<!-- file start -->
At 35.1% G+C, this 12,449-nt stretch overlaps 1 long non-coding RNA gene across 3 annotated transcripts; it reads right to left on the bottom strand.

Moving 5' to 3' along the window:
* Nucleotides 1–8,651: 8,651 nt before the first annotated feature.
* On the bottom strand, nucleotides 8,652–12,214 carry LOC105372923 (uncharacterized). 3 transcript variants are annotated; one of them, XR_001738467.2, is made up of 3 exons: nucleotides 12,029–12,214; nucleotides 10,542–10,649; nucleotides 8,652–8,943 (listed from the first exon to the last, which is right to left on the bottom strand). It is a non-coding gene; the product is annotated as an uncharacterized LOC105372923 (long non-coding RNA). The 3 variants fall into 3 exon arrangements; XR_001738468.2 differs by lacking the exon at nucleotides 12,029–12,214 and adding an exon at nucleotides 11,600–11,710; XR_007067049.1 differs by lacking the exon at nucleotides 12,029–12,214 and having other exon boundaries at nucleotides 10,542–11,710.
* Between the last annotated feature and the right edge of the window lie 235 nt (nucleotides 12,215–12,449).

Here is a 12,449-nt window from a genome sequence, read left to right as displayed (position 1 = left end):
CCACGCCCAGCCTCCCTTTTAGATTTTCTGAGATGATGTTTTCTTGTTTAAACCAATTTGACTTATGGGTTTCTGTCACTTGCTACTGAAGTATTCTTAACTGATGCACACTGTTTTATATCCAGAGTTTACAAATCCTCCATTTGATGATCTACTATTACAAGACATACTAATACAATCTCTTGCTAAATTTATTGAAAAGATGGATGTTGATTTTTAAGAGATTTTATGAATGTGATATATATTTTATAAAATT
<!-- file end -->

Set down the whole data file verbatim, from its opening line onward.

At 35.1% G+C, this 12,449-nt stretch overlaps 1 long non-coding RNA gene across 3 annotated transcripts; it reads right to left on the bottom strand.

Moving 5' to 3' along the window:
* Nucleotides 1–8,651: 8,651 nt before the first annotated feature.
* On the bottom strand, nucleotides 8,652–12,214 carry LOC105372923 (uncharacterized). 3 transcript variants are annotated; one of them, XR_001738467.2, is made up of 3 exons: nucleotides 12,029–12,214; nucleotides 10,542–10,649; nucleotides 8,652–8,943 (listed from the first exon to the last, which is right to left on the bottom strand). It is a non-coding gene; the product is annotated as an uncharacterized LOC105372923 (long non-coding RNA). The 3 variants fall into 3 exon arrangements; XR_001738468.2 differs by lacking the exon at nucleotides 12,029–12,214 and adding an exon at nucleotides 11,600–11,710; XR_007067049.1 differs by lacking the exon at nucleotides 12,029–12,214 and having other exon boundaries at nucleotides 10,542–11,710.
* Between the last annotated feature and the right edge of the window lie 235 nt (nucleotides 12,215–12,449).

Here is a 12,449-nt window from a genome sequence, read left to right as displayed (position 1 = left end):
CCACGCCCAGCCTCCCTTTTAGATTTTCTGAGATGATGTTTTCTTGTTTAAACCAATTTGACTTATGGGTTTCTGTCACTTGCTACTGAAGTATTCTTAACTGATGCACACTGTTTTATATCCAGAGTTTACAAATCCTCCATTTGATGATCTACTATTACAAGACATACTAATACAATCTCTTGCTAAATTTATTGAAAAGATGGATGTTGATTTTTAAGAGATTTTATGAATGTGATATATATTTTATAAAATT